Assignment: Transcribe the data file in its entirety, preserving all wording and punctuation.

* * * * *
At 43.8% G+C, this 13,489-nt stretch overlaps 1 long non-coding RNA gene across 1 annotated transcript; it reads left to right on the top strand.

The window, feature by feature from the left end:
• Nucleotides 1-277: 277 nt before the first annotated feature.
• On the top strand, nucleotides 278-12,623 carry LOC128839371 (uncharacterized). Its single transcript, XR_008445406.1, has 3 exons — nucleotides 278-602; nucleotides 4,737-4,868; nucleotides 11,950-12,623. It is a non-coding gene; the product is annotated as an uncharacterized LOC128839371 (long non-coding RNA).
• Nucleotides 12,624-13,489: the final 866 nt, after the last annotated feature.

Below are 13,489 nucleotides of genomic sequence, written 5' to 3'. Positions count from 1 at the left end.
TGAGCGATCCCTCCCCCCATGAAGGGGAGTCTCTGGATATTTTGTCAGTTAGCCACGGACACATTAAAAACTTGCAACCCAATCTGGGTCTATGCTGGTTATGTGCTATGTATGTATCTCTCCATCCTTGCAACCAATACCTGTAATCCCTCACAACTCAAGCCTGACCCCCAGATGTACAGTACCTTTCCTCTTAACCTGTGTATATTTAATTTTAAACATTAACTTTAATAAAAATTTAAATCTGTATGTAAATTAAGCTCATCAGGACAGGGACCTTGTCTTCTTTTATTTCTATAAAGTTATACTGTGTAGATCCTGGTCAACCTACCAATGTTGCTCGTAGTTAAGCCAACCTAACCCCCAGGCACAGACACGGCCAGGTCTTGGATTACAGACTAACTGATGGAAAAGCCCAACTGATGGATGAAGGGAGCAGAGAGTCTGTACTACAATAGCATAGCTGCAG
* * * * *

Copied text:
At 43.8% G+C, this 13,489-nt stretch overlaps 1 long non-coding RNA gene across 1 annotated transcript; it reads left to right on the top strand.

The window, feature by feature from the left end:
• Nucleotides 1-277: 277 nt before the first annotated feature.
• On the top strand, nucleotides 278-12,623 carry LOC128839371 (uncharacterized). Its single transcript, XR_008445406.1, has 3 exons — nucleotides 278-602; nucleotides 4,737-4,868; nucleotides 11,950-12,623. It is a non-coding gene; the product is annotated as an uncharacterized LOC128839371 (long non-coding RNA).
• Nucleotides 12,624-13,489: the final 866 nt, after the last annotated feature.

Below are 13,489 nucleotides of genomic sequence, written 5' to 3'. Positions count from 1 at the left end.
TGAGCGATCCCTCCCCCCATGAAGGGGAGTCTCTGGATATTTTGTCAGTTAGCCACGGACACATTAAAAACTTGCAACCCAATCTGGGTCTATGCTGGTTATGTGCTATGTATGTATCTCTCCATCCTTGCAACCAATACCTGTAATCCCTCACAACTCAAGCCTGACCCCCAGATGTACAGTACCTTTCCTCTTAACCTGTGTATATTTAATTTTAAACATTAACTTTAATAAAAATTTAAATCTGTATGTAAATTAAGCTCATCAGGACAGGGACCTTGTCTTCTTTTATTTCTATAAAGTTATACTGTGTAGATCCTGGTCAACCTACCAATGTTGCTCGTAGTTAAGCCAACCTAACCCCCAGGCACAGACACGGCCAGGTCTTGGATTACAGACTAACTGATGGAAAAGCCCAACTGATGGATGAAGGGAGCAGAGAGTCTGTACTACAATAGCATAGCTGCAG